Suppressing Foreign Terrorist Fighters and Supporting Principled Humanitarian Action: A Provisional Framework for Analyzing State Practice
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CitationJessica Burniske, Dustin Lewis & Naz Modirzadeh, Suppressing Foreign Terrorist Fighters and Supporting Principled Humanitarian Action: A Provisional Framework for Analyzing State Practice, Harvard Law School Program on International Law and Armed Conflict, Counterterrorism and Humanitarian Engagement Project, Research Briefing (Oct. 14, 2015).
AbstractIn 2014, reports suggested that a surge of foreign jihadists were participating in armed conflicts in Syria, Iraq, and elsewhere. The United Nations Security Council responded by imposing in Resolution 2178 (2014) an array of obligations on member states to counter the threat posed by “foreign terrorist fighters” (FTFs). In the intervening year, those states have taken a range of actions — though at various speeds and with varying levels of commitment — to implement the FTF obligations imposed by the Council.
Meanwhile, many states continue to fund and otherwise throw their support behind life-saving humanitarian relief for civilians in armed conflicts around the world — including conflicts involving terrorists. Yet, in recent years, members of the humanitarian community have been increasingly aware of the real, perceived, and potential impacts of counterterrorism laws on humanitarian action. Part of their interest stems from the fact that certain counterterrorism laws may, intentionally or unintentionally, adversely affect principled humanitarian action, especially in regions where terrorist groups control territory (and thus access to civilians, too). The effects of these laws may be widespread — ranging from heightened due diligence requirements on humanitarian organizations to restrictions on travel, from greater government scrutiny of national and regional staff of humanitarian organizations to decreased access to financial services and funding.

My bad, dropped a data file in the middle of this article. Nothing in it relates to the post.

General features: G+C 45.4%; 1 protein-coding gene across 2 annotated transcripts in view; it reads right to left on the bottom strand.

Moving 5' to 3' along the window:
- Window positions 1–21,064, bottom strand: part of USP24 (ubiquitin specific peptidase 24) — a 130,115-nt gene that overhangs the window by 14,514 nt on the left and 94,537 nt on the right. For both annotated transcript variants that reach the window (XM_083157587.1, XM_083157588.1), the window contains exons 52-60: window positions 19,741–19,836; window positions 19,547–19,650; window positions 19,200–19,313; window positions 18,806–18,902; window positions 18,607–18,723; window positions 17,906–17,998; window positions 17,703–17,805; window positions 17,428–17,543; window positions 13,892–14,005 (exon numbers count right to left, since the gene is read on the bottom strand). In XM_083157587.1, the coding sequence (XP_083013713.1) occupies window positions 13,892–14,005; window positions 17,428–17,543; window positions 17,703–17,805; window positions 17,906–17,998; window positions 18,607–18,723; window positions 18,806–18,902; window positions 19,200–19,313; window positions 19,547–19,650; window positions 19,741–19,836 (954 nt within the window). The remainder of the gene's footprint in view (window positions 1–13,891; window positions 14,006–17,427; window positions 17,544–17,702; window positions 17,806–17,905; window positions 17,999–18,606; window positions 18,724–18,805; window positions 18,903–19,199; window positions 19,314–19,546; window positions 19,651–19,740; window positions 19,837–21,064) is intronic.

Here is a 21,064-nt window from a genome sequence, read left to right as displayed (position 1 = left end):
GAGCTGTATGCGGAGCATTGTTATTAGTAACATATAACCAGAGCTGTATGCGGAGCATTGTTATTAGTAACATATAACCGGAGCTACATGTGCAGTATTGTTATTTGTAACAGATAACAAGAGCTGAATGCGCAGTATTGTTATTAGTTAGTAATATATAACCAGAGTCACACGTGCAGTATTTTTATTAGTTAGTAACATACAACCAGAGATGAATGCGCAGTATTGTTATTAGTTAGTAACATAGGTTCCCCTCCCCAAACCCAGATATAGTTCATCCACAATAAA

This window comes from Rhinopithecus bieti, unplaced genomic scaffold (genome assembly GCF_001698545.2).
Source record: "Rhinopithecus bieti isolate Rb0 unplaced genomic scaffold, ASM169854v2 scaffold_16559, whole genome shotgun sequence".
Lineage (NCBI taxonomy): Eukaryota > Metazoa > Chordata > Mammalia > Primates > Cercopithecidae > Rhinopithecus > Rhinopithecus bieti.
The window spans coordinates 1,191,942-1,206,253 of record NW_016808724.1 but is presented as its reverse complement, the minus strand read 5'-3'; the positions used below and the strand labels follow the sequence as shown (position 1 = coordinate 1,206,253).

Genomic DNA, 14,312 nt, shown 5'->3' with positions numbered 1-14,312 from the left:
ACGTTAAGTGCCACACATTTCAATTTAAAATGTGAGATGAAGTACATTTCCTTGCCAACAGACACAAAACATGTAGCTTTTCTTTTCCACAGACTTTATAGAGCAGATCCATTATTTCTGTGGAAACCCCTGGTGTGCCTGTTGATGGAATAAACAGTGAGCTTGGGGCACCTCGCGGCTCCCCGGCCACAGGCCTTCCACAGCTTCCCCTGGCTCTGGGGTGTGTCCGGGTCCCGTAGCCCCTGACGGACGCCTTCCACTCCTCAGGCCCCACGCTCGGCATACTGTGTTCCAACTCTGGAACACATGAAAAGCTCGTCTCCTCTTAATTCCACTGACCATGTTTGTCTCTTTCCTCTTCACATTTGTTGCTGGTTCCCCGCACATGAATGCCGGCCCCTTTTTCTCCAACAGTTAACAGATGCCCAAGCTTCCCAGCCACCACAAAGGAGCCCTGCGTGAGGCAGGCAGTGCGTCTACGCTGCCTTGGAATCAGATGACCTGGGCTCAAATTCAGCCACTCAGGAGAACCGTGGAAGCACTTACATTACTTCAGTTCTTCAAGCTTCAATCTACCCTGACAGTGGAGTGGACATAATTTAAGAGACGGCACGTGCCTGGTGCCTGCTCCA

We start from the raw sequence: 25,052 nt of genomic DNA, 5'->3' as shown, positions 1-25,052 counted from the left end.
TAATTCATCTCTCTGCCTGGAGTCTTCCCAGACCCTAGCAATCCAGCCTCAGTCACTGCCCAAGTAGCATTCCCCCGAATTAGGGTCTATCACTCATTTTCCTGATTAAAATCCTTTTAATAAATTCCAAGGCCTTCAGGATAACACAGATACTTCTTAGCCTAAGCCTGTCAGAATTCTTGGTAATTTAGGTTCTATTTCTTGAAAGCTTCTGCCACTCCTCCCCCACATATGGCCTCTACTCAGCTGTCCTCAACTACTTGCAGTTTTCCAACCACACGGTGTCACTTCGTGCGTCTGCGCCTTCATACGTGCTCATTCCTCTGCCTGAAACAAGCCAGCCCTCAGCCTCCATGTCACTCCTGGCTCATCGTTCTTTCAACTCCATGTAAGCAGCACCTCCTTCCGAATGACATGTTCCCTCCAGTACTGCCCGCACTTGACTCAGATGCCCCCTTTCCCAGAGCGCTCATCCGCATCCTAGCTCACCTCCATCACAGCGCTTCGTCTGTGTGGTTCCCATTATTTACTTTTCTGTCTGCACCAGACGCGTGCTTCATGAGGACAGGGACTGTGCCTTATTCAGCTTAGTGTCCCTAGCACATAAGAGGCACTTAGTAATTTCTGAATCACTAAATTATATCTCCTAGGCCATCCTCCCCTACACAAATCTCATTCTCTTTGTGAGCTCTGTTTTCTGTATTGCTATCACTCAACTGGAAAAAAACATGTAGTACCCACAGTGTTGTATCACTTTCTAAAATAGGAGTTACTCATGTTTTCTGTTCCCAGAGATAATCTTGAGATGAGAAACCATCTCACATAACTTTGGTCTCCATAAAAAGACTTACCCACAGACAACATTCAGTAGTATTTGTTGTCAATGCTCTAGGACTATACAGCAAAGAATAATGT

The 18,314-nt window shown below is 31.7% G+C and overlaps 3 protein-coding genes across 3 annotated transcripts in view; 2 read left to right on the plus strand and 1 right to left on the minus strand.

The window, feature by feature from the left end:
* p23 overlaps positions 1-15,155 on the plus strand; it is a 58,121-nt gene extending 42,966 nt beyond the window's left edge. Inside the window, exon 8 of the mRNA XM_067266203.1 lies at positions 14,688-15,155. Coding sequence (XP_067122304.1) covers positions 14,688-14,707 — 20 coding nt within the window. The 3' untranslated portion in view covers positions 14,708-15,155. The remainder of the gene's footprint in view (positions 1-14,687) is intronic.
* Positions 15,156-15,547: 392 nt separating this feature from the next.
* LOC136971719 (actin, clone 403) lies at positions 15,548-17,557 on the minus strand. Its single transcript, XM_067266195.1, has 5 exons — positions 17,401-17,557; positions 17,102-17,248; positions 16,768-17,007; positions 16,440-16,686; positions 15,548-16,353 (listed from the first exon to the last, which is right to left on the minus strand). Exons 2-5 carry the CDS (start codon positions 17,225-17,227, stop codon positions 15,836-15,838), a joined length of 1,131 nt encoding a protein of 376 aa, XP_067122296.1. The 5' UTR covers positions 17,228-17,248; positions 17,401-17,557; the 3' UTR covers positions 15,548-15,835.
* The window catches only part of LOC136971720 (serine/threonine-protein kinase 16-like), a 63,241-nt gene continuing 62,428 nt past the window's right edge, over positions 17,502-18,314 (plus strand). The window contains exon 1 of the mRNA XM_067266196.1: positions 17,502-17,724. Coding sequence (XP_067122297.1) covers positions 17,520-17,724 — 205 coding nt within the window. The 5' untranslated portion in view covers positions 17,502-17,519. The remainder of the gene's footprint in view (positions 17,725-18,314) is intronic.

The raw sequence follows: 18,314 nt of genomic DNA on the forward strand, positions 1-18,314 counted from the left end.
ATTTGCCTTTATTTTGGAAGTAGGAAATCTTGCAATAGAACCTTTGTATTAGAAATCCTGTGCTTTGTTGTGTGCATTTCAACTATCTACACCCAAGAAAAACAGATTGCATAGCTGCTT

Against that backdrop, this briefing report has two aims: first, to provide a primer on the most salient issues at the intersection of counterterrorism measures and humanitarian aid and assistance, with a focus on the ascendant FTF framing. And second, to put forward, for critical feedback and assessment, a provisional methodology for evaluating the following question: is it feasible to subject two key contemporary wartime concerns — the fight against FTFs and supporting humanitarian aid and assistance for civilians in terrorist-controlled territories — to meaningful empirical analysis?
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